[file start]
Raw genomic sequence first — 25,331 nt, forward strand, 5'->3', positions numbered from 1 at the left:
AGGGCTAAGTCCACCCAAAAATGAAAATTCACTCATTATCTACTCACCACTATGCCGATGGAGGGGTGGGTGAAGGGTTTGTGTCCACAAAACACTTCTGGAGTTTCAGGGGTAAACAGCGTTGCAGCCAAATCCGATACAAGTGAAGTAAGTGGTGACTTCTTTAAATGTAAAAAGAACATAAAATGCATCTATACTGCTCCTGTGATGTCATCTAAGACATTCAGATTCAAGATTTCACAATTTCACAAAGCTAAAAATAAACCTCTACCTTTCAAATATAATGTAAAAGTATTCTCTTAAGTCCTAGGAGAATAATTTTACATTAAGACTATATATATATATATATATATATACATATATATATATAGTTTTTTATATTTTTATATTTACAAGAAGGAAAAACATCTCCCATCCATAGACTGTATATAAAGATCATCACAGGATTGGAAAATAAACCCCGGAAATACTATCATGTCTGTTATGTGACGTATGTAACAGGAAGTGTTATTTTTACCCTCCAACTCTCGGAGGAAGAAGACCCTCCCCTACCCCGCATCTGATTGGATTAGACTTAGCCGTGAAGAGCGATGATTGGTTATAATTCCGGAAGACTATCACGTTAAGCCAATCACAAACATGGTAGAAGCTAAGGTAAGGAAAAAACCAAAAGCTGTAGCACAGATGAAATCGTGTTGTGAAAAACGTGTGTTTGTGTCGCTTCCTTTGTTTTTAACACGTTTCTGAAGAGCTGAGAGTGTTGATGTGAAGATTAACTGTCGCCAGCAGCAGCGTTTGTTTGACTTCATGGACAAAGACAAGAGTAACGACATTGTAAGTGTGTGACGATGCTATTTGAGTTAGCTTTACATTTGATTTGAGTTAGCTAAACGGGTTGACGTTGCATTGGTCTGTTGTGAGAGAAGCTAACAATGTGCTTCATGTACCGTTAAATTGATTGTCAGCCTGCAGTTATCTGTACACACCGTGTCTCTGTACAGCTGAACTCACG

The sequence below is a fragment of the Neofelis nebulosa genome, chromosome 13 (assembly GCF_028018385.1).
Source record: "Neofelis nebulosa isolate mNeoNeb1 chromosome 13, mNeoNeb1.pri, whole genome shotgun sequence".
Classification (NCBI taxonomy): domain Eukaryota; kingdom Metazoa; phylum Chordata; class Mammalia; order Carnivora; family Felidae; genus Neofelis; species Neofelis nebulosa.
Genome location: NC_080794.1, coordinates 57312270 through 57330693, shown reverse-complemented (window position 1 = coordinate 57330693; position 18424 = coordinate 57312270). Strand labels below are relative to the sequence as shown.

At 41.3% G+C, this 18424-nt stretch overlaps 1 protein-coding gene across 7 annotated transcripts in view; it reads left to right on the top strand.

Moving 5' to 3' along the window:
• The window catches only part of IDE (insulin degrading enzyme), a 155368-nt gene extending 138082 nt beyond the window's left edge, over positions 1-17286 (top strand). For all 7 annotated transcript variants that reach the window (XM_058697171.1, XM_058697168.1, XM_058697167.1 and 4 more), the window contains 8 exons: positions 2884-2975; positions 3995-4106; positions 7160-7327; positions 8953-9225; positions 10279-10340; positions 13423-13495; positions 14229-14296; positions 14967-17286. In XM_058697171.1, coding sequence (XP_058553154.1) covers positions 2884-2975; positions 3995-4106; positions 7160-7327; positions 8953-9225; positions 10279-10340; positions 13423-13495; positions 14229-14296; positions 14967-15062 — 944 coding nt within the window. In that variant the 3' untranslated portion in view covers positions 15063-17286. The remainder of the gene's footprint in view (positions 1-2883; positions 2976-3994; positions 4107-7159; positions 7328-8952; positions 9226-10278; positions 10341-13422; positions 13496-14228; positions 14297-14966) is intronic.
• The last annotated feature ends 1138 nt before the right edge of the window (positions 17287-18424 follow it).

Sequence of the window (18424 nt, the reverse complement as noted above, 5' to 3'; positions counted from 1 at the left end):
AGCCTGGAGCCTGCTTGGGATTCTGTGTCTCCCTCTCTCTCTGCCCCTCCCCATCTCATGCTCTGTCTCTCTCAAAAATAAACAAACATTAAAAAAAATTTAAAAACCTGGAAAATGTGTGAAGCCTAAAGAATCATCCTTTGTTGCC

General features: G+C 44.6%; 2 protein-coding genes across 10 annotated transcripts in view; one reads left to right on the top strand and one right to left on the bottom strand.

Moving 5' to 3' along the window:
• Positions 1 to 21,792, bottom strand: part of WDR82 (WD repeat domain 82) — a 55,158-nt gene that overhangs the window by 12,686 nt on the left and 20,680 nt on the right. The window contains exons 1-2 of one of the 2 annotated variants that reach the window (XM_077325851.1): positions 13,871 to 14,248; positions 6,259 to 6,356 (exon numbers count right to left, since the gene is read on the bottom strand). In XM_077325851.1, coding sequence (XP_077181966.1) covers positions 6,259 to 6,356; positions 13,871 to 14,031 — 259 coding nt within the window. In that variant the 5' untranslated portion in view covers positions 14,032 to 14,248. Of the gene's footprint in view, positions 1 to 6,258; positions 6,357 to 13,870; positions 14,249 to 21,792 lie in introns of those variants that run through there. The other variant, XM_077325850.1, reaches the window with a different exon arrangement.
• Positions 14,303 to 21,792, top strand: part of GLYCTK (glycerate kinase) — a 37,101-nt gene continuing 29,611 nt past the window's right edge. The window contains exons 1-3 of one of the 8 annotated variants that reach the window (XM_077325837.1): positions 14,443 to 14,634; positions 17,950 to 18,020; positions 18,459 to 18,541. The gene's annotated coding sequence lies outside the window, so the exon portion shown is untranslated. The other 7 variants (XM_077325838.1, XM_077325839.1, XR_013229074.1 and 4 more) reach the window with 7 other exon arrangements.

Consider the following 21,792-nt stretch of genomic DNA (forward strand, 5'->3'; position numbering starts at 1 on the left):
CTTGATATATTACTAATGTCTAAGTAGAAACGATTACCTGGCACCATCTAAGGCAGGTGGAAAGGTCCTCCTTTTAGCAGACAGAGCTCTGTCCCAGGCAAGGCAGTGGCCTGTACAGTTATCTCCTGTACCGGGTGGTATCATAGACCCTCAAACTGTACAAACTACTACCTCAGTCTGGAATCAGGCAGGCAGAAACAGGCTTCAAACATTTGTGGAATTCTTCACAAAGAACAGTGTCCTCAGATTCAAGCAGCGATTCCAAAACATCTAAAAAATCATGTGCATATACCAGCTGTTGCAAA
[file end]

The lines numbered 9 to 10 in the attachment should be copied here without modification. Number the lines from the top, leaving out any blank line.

• The window catches only part of IDE (insulin degrading enzyme), a 155368-nt gene extending 138082 nt beyond the window's left edge, over positions 1-17286 (top strand). For all 7 annotated transcript variants that reach the window (XM_058697171.1, XM_058697168.1, XM_058697167.1 and 4 more), the window contains 8 exons: positions 2884-2975; positions 3995-4106; positions 7160-7327; positions 8953-9225; positions 10279-10340; positions 13423-13495; positions 14229-14296; positions 14967-17286. In XM_058697171.1, coding sequence (XP_058553154.1) covers positions 2884-2975; positions 3995-4106; positions 7160-7327; positions 8953-9225; positions 10279-10340; positions 13423-13495; positions 14229-14296; positions 14967-15062 — 944 coding nt within the window. In that variant the 3' untranslated portion in view covers positions 15063-17286. The remainder of the gene's footprint in view (positions 1-2883; positions 2976-3994; positions 4107-7159; positions 7328-8952; positions 9226-10278; positions 10341-13422; positions 13496-14228; positions 14297-14966) is intronic.
• The last annotated feature ends 1138 nt before the right edge of the window (positions 17287-18424 follow it).